Coronavirus Pandemic

Coronavirus: World's first mass Covid vaccination next week

Joydeep Sen Gupta/Dubai
Filed on December 2, 2020 | Last updated on December 3, 2020 at 08.09 am
AFP file photo

The vaccine needs to be stored at -70 degrees Celsius for up to five days in a refrigerator.

The UK on Wednesday stole a march from the rest of the Covid-afflicted world to approve the Pfizer/BioNTech vaccine amid preparations for a mass vaccination drive, starting next week.

The UK’s drug regulator, Medicines and Healthcare products Regulatory Agency (MHRA), has said that the jab, whose efficacy is estimated to be up to 95 per cent against the contagion, is safe to be rolled out.

Pfizer plans to make 800,000 doses available in the coming days, as the UK government-funded National Health Service (NHS) authorities are expected to contact the public about the jab.

The vaccine needs to be stored at -70 degrees Celsius for up to five days in a refrigerator. It needs to be used within six hours after it is taken out of a fridge.

Initially, the jab will be administered to residents in a care home for elderly people and their carers, those above 80 years old, frontline and social care workers, those aged above 75 years, clinically vulnerable individuals, senior citizens above 65 years, and all those aged between 16 and 64 years with underlying health conditions and those above 60, 55 and 50 years, respectively.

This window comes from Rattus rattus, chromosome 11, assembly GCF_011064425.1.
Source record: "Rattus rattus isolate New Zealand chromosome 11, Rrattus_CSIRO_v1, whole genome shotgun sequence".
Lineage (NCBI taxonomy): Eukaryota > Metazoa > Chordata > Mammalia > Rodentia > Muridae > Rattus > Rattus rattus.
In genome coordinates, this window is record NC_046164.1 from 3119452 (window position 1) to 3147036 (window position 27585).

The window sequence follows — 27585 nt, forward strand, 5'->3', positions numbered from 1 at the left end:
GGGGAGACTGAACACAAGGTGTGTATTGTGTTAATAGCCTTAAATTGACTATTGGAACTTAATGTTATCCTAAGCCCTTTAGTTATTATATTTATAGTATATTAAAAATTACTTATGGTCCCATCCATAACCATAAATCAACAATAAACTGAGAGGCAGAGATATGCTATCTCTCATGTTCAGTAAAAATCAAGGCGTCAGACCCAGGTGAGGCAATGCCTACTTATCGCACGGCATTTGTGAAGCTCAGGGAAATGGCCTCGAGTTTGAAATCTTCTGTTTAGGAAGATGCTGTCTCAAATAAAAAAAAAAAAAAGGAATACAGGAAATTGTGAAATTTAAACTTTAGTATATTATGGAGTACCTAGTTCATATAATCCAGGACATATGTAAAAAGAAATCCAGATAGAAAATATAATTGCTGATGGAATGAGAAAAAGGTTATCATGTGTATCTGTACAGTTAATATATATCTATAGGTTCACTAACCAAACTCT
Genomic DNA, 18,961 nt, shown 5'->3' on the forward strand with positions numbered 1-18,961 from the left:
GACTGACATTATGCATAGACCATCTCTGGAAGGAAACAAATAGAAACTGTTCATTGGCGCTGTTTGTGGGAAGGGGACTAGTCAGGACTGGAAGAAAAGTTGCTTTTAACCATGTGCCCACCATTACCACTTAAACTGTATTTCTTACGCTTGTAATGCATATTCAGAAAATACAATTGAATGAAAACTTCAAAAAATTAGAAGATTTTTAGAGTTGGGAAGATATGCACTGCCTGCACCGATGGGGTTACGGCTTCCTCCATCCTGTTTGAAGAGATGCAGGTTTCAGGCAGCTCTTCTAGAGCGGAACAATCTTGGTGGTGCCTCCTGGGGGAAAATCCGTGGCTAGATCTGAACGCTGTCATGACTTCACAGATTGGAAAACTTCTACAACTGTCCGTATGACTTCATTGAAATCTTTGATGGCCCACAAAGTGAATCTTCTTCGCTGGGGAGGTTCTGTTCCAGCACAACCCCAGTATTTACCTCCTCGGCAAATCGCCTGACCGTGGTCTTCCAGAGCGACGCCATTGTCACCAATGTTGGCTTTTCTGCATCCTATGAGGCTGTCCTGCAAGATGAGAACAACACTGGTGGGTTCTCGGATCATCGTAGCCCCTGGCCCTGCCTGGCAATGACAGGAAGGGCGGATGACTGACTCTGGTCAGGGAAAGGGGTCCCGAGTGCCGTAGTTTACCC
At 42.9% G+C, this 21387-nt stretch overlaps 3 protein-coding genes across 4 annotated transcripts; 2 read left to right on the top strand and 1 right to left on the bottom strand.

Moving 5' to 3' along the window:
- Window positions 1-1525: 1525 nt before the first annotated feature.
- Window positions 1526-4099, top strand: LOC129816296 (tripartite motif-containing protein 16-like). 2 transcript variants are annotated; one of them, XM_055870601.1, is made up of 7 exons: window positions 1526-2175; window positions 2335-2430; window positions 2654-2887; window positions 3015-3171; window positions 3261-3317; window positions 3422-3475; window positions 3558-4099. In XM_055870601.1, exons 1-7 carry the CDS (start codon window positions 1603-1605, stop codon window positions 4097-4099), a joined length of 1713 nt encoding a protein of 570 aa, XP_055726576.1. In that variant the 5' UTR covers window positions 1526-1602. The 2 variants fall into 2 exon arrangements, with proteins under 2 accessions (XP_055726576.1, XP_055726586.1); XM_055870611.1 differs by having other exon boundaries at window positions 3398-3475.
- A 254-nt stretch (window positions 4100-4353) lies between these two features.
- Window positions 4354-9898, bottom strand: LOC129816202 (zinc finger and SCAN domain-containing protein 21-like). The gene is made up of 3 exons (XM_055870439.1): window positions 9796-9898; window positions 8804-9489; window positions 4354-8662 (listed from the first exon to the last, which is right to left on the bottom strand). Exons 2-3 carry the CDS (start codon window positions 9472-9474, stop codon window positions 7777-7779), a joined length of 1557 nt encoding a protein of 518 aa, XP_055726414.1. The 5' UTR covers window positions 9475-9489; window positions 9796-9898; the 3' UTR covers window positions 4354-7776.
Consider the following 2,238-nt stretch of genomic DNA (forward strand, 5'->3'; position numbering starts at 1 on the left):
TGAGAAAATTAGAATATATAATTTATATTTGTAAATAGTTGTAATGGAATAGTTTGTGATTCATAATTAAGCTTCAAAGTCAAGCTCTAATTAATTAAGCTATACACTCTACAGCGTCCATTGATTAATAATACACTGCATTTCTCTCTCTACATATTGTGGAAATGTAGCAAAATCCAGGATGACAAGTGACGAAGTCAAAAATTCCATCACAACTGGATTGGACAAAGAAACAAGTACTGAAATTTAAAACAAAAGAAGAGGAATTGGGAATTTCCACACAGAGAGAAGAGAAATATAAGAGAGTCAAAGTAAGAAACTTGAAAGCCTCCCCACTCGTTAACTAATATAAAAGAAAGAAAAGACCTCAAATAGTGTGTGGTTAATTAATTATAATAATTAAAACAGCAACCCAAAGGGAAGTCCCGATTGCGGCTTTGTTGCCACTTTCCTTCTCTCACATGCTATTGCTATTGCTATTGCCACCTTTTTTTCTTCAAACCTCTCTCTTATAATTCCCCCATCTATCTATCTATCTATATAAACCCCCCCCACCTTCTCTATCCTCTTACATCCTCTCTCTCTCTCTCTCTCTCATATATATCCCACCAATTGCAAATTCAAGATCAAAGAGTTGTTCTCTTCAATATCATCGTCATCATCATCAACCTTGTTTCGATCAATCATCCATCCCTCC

The Pfizer/BioNTech jab is the fastest vaccine in the world. It took only 10 months to develop when usually it takes around 10 years.

The UK has ordered 40 million doses of the jab in a bid to vaccinate 20 million people.

Pfizer has said that the first stocks of the vaccine would be made available for the NHS authorities, which would be distributed free of cost depending on clinical need.

In the UK, the public will not be able to buy the vaccine privately.

The vaccine will be administered as two injections — 21 days apart — and the second jab will be a booster dose.

Immunity is likely to kick in after the first dose, but the efficacy will be evident seven days after the booster dose.

Most of the side effects are believed to be mild and are on the lines of any other vaccine. These may linger on for a day.

Other Covid-19 vaccines that are in the works include one from Moderna, which is akin to the Pfizer jab. Another vaccine is being developed by Oxford University and AstraZeneca.

Russia has developed Sputnik, and China’s People’s Liberation Army has approved a jab made by CanSino Biologics.

The UK has reported 1,643,086 Covid-19 infections and 59,051 deaths due to the contagion to date.

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